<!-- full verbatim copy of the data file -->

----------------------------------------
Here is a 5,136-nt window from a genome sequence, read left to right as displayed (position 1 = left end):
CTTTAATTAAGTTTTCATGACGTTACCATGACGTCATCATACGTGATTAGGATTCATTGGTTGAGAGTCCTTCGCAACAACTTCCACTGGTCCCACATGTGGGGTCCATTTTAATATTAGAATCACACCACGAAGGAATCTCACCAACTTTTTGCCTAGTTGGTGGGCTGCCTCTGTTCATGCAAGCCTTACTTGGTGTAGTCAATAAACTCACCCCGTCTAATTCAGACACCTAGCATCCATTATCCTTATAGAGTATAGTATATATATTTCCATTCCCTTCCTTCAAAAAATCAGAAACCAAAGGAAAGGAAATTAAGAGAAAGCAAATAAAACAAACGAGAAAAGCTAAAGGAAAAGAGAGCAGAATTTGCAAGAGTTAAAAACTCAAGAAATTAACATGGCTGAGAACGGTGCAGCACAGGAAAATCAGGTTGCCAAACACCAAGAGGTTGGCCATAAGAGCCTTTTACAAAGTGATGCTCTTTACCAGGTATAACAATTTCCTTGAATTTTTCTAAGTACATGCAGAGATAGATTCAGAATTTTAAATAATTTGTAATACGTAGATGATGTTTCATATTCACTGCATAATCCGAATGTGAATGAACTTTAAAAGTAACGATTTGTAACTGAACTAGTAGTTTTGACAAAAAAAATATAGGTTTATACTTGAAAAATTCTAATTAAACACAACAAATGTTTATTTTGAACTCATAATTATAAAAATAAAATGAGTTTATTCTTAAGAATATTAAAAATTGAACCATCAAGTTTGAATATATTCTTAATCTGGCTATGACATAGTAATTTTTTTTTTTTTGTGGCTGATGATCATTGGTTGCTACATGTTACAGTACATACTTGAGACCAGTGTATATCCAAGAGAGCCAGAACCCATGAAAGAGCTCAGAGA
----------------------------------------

Here is a 5,136-nt window from a genome sequence, read left to right as displayed (position 1 = left end):
CTTTAATTAAGTTTTCATGACGTTACCATGACGTCATCATACGTGATTAGGATTCATTGGTTGAGAGTCCTTCGCAACAACTTCCACTGGTCCCACATGTGGGGTCCATTTTAATATTAGAATCACACCACGAAGGAATCTCACCAACTTTTTGCCTAGTTGGTGGGCTGCCTCTGTTCATGCAAGCCTTACTTGGTGTAGTCAATAAACTCACCCCGTCTAATTCAGACACCTAGCATCCATTATCCTTATAGAGTATAGTATATATATTTCCATTCCCTTCCTTCAAAAAATCAGAAACCAAAGGAAAGGAAATTAAGAGAAAGCAAATAAAACAAACGAGAAAAGCTAAAGGAAAAGAGAGCAGAATTTGCAAGAGTTAAAAACTCAAGAAATTAACATGGCTGAGAACGGTGCAGCACAGGAAAATCAGGTTGCCAAACACCAAGAGGTTGGCCATAAGAGCCTTTTACAAAGTGATGCTCTTTACCAGGTATAACAATTTCCTTGAATTTTTCTAAGTACATGCAGAGATAGATTCAGAATTTTAAATAATTTGTAATACGTAGATGATGTTTCATATTCACTGCATAATCCGAATGTGAATGAACTTTAAAAGTAACGATTTGTAACTGAACTAGTAGTTTTGACAAAAAAAATATAGGTTTATACTTGAAAAATTCTAATTAAACACAACAAATGTTTATTTTGAACTCATAATTATAAAAATAAAATGAGTTTATTCTTAAGAATATTAAAAATTGAACCATCAAGTTTGAATATATTCTTAATCTGGCTATGACATAGTAATTTTTTTTTTTTTGTGGCTGATGATCATTGGTTGCTACATGTTACAGTACATACTTGAGACCAGTGTATATCCAAGAGAGCCAGAACCCATGAAAGAGCTCAGAGA